On November 5-7, WADA held its Fifth World Conference on Doping in Sport where it faced a busy schedule, including the adoption of the revised 2021 World Anti-Doping Code and the election of a new WADA President and Vice-President by the Foundation Board. Concerning the latter, Witold Bańka, Poland’s Minister of Sport and Tourism, was elected as WADA President and Yang Yang, a former Chinese speed skater, elected as Vice-President, replacing Sir Craig Reedie and Linda Helleland respectively.  As Helleland leaves her position, she has expressed some strong views on the state of sport governance, particularly that ‘there is an absence of good governance, openness and independence in the highest levels of international sports’. Helleland was not the only one to recently voice governance concerns, as Rob Koehler, Director General of Global Athlete, also called for a ‘wholesale structural change at WADA’, which includes giving ‘independent’ athletes a vote in WADA’s Foundation Board, ensuring a greater ‘separation of powers’ and ensuring greater protection of athletes’ rights.

In the midst of the calls for reform, the amended 2021 WADA Code and the amended International Standards were also adopted after a two year, three stage code review process. Furthermore, a major milestone in athletes’ rights was achieved with the adoption of the Athletes’ Anti-Doping Rights Acts (separate from the WADA Code), which enumerates certain basic rights to help ‘ensure that Athlete rights within anti-doping are clearly set out, accessible, and universally applicable’. On the other hand, the Act ‘is not a legal document’, which clearly circumscribes some of the potential effects the Act may have. Nonetheless, athlete representative groups have ‘cautiously welcomed’ some of the changes brought by the 2021 WADA Code, such as the ‘modified sanctions for substances of abuse violations’.

Sung Yang’s Historical Public Hearing at the CAS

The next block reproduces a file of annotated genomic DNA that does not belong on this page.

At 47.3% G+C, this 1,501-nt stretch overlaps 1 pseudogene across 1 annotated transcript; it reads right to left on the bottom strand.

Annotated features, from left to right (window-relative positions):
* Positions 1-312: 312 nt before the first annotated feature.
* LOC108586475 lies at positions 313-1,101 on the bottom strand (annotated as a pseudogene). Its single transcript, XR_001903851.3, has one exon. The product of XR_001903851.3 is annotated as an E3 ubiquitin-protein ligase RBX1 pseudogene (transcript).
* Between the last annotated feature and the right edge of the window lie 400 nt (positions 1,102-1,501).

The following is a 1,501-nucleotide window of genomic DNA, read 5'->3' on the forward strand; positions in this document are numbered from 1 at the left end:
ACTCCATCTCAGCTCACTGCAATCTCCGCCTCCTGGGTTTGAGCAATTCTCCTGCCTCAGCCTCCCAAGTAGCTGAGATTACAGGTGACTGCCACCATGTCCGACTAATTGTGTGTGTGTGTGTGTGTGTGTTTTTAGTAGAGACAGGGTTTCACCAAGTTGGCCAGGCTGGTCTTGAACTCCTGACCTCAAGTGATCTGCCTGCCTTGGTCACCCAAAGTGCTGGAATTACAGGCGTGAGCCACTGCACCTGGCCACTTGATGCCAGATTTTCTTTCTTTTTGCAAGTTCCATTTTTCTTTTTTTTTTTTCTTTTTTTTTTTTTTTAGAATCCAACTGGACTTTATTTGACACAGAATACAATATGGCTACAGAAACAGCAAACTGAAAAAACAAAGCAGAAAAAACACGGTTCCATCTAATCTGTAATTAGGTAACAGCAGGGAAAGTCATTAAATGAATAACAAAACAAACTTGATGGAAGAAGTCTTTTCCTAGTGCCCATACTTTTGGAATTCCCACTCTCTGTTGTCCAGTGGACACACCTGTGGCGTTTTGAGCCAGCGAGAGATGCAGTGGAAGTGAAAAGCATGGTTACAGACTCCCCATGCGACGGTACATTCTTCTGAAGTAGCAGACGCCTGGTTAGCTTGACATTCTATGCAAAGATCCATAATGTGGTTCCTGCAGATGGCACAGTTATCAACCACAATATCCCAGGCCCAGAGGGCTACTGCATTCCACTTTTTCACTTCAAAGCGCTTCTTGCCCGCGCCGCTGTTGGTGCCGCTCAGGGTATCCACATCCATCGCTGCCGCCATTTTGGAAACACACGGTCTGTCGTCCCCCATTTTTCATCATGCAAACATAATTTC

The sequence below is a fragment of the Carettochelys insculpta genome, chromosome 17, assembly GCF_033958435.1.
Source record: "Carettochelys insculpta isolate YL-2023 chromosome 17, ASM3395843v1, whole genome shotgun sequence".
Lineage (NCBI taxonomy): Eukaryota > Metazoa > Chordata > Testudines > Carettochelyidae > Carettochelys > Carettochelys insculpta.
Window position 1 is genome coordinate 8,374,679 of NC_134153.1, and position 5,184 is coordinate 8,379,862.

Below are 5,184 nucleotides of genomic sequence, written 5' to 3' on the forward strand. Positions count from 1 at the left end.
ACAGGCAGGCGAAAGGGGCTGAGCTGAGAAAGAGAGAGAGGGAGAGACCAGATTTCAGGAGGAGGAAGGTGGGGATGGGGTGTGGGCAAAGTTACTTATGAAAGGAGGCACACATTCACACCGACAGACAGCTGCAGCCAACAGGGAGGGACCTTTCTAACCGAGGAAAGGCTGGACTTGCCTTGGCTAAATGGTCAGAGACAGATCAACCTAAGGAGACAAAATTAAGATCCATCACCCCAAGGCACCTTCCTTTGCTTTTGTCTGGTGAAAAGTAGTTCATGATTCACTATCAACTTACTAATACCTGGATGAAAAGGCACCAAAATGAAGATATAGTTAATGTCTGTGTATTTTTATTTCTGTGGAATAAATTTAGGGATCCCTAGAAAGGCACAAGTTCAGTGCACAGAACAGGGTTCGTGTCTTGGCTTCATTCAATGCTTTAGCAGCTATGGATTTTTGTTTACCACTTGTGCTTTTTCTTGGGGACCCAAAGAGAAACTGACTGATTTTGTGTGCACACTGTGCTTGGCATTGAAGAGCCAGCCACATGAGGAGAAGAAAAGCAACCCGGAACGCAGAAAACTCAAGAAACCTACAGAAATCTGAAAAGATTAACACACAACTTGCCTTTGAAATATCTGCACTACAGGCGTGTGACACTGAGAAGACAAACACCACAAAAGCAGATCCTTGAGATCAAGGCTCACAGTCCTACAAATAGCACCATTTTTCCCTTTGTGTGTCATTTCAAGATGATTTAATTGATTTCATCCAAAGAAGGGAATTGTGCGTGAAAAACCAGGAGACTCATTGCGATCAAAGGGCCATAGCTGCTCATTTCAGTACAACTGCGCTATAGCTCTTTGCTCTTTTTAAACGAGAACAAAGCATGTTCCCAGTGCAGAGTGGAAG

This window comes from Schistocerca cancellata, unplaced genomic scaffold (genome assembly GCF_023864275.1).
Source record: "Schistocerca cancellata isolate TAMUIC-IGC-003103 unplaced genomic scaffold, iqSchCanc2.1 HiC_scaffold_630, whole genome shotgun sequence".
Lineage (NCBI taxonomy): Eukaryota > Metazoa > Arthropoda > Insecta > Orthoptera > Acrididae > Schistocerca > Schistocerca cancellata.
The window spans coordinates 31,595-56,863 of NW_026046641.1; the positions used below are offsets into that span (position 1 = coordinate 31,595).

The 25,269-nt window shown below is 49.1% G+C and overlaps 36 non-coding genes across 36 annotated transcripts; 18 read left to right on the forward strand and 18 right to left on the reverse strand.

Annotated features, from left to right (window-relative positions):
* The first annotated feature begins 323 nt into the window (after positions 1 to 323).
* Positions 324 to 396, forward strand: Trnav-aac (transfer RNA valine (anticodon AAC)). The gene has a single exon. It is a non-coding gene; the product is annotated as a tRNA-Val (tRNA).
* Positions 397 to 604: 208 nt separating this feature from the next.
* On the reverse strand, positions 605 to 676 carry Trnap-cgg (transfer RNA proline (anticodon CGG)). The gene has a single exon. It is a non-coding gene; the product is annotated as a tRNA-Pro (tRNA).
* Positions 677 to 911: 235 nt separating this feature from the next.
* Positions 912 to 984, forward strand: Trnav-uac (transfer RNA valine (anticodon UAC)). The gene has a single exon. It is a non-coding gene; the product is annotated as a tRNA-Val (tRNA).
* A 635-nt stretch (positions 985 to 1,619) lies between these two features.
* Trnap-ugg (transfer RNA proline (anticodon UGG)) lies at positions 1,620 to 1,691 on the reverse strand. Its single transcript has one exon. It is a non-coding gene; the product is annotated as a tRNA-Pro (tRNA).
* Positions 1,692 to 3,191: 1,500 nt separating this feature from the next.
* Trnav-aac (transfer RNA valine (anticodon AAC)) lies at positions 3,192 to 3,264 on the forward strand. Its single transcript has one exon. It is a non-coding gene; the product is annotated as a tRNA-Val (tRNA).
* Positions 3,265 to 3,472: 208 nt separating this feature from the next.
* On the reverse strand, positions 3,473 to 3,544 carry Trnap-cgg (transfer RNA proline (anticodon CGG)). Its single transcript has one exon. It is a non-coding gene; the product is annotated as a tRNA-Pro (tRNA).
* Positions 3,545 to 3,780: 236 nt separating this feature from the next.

After much anticipation, the second public hearing in CAS history occurred on November 15 in Montreux, Switzerland in the Sun Yang case (details of this case were discussed in August and September’s monthly report), which was livestreamed and can be seen in its totality in four different parts (Part 1, Part 2, Part 3, Part 4). This was an extremely unique opportunity, which hopefully will become a more common occurrence, to see just how CAS hearings are conducted and perhaps get a taste of some of the logistical issues that can emerge during live oral hearings. One of these problems, accurate translations, rapidly became apparent as soon as Sun Yang sat in the witness chair to give his opening statements. The translators in the box seemed to struggle to provide an intelligible English interpretation of Sun Yang and other witnesses’ statements, while Sun Yang also seemingly had trouble understanding the translated questions being posed to him. The situation degenerated to such an extent that ultimately one of WADA’s officials was called to replace the translators. However, the translation drama did not end there, since during Sun Yang’s closing statements an almost seemingly random person from the public appeared next to Sun Yang who claimed to have been requested from Sun Yang’s team to ‘facilitate’ the translation. Franco Frattini, president of the panel, questioned the identity of the ‘facilitator’ and explained that one could not just simply appear before the court without notice. Interestingly, Sun Yang’s legal team also rapidly intervened claiming that it had not been made of aware of the inclusion of the supporting translator, further complicating the matter. In the end, Sun Yang concluded his statements with the translation from the WADA official.